Penn State Football: Roof's Defense Collapses in Surprising 24-14 Loss to Ohio
A new era of Penn State football got under way Saturday shortly after noon at Beaver Stadium.
The Nittany Lions jumped to a 14-3 halftime lead against six-point underdog Ohio University in Bill O’Brien’s first game as head coach.
Then the Roof collapsed, so to speak.
Minus linebacker Gerald Hodges and cornerback Stephon Morris for extended periods of time due to injuries, defensive coordinator Ted Roof’s defense surrendered 301 yards of offense and 21 points in the final 30 minutes of a shocking 24-14 loss to the Bobcats in front of a crowd of 97,186 at Beaver Stadium.
After the stunning loss Saturday, O’Brien did his best impression of Bill Belichick in his post-game news conference by offering short responses to a number of questions.
O'Brien's session with reporters lasted just 8 minutes and 29 seconds.
"I thought it was a great atmosphere in the stands at Beaver Stadium," O'Brien said in one of his more expansive answers. "Again, it starts with me and coaching better and making sure we play better next time.
“We lost to a better team today."
Roof, who came under fire at Auburn and left his job as the Tigers’ defensive coordinator in 2011, never did address reporters or make his way to the interview room Saturday.
Instead, Penn State’s defensive players were forced to address their second-half meltdown against Ohio, which included 207 yards passing and 94 rushing, and allowing an 11-point lead to slip away.
“It’s very disappointing, there’s no way around it,” senior defensive tackle Jordan Hill said.
“We didn’t play well enough to win the game,” said fifth-year senior outside linebacker Mike Mauti, who led the team with 12 tackles.
“Ohio did a great job of adjusting and wearing us out,” redshirt freshman defensive end Deion Barnes said.
The Nittany Lions’ much-ballyhooed front seven produced just one sack all day – Barnes was the instigator – and surrendered 499 yards total offense.
Ohio quarterback Tyler Tettleton, the son of former major league catcher/designated hitter Mickey Tettleton, kept the Lions off-balance with his quick release in humid temperatures that caused several players to cramp up.
Down 14-3 at halftime, Tettleton hit Landon Smith on a 43-yard touchdown pass that deflected off the hands of Penn State safety Stephen Obeng-Agyapong early in the third quarter.
It pulled the Bobcats to within 14-10, and proved to be the turning point in the game.
“That was a killer,” Barnes said. “It went from an interception to a touchdown. That one hurt.”
Tettleton scored on a 1-yard sneak roughly seven minutes later to give Ohio the lead for good. He finished off Penn State with a 14-play, 93-yard drive, capped by a 5-yard touchdown pass to Donte Foster with 2:55 to play.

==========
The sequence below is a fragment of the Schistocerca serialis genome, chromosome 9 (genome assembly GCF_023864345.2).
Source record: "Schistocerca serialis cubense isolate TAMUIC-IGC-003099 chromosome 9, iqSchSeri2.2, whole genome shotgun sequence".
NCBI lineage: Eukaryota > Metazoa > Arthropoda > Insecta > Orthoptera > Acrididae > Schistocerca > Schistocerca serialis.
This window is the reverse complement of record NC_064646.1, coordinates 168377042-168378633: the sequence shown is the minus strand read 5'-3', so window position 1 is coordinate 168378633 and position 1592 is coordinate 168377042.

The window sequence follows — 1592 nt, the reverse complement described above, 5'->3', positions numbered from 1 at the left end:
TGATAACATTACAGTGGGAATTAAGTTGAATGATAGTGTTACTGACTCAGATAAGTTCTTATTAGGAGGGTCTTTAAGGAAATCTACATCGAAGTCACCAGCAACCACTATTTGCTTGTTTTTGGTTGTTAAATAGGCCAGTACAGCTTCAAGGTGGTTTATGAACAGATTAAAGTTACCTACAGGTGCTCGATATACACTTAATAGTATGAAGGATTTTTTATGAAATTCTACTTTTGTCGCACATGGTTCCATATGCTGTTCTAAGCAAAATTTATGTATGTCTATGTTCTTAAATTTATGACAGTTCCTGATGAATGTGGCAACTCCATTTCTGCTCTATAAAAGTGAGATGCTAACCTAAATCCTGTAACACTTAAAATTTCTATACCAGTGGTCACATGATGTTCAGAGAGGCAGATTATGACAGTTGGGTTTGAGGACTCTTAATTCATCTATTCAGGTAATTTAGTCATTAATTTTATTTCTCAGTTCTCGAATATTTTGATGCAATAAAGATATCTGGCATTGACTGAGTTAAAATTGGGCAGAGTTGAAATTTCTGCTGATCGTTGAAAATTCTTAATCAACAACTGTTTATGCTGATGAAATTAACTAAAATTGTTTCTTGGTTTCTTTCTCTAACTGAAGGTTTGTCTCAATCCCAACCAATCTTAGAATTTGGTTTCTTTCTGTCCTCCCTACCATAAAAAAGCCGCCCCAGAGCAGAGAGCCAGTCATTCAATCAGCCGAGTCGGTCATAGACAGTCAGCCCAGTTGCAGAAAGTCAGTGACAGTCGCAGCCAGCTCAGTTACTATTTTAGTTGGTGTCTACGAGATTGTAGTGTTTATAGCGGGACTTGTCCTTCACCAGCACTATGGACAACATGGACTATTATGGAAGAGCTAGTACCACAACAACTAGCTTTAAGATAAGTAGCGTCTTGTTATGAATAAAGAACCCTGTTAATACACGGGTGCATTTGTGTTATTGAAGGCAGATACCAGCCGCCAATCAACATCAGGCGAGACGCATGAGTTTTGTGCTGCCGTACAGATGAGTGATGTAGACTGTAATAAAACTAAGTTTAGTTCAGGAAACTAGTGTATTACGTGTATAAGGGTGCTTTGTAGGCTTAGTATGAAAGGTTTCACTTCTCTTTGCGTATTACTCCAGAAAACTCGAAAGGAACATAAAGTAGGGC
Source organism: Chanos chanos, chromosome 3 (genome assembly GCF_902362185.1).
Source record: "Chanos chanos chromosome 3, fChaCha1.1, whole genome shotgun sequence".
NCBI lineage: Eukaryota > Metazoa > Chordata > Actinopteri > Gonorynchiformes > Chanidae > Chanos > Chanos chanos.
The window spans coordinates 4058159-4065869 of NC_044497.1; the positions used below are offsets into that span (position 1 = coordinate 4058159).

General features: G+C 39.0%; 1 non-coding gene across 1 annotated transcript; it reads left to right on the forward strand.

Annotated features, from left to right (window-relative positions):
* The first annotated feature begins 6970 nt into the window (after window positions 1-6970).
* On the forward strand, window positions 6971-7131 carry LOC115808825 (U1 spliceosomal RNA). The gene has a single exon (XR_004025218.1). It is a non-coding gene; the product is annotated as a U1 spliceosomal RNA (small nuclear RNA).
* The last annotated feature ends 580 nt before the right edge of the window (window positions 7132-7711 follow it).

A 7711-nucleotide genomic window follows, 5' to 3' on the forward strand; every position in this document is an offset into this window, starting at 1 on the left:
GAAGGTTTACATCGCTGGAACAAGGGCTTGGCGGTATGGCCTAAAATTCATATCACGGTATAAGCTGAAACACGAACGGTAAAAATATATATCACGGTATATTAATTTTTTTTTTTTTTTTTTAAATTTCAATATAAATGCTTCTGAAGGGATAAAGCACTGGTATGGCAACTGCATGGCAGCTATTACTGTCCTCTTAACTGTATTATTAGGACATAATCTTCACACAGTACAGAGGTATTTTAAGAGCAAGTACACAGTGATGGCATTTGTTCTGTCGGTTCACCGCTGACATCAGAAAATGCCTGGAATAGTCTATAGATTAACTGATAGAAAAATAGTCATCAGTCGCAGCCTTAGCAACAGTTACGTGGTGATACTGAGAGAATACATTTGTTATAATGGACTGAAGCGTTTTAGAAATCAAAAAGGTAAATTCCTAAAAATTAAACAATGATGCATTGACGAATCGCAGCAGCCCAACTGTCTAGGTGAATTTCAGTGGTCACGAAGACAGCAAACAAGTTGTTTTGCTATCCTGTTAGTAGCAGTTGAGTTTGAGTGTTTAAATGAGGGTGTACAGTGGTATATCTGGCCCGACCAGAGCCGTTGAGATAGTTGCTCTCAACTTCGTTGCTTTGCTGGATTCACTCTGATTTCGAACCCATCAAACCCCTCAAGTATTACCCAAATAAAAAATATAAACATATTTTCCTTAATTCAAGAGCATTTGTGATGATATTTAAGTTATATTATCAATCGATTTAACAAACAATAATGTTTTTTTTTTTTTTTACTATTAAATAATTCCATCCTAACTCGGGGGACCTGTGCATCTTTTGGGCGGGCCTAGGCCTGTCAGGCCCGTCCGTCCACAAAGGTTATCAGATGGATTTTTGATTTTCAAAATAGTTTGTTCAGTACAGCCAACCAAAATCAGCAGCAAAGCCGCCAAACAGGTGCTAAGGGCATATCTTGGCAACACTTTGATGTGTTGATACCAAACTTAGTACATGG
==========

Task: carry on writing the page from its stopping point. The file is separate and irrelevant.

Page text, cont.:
Tettleton finished 31 of 41 passing for 324 yards and two scores, and added 47 yards rushing and a TD. Beau Blankenship had 109 yards on the ground on 31 carries and led the Bobcats with seven catches for 72 yards.
Ohio, a six-point underdog picked by a few major publications to go undefeated and win the Mid-American Conference, finished 13 of 21 on third-down conversions.
And the Bobcats were the first MAC team to slip out of Happy Valley with a win since Toledo, which claimed a 24-6 win over Joe Paterno and Penn State nearly 12 years to the day -- on Sept. 2, 2000.
“Obviously, a great win for our football team, our program, our university and our fans,” Ohio coach Frank Solich said. “Our fans have waited a long time to have any kind of consistency in football and we've been able to start to have some consistency in what we're doing. I'm so proud of them.”
Now, Penn State fans are left to wonder what the future of their program might be, given the turbulent events of the past 10 months, the harsh sanctions handed down by the NCAA and the surprising loss to Ohio.
Saturday’s opener was the first played without a Paterno as a member of the coaching staff since 1949, although his widow, Sue, and daughter, Mary Kay, were among family members who watched the game from a suite in the stadium.
Penn State committed three turnovers on offense, including two fumbles and an interception, with O’Brien doubling as offensive coordinator.
“(We) have to do better offensively," O'Brien said. "We have to get our defense off the field and the defense has to make stops."
Roof's defense has to avoid another collapse, too.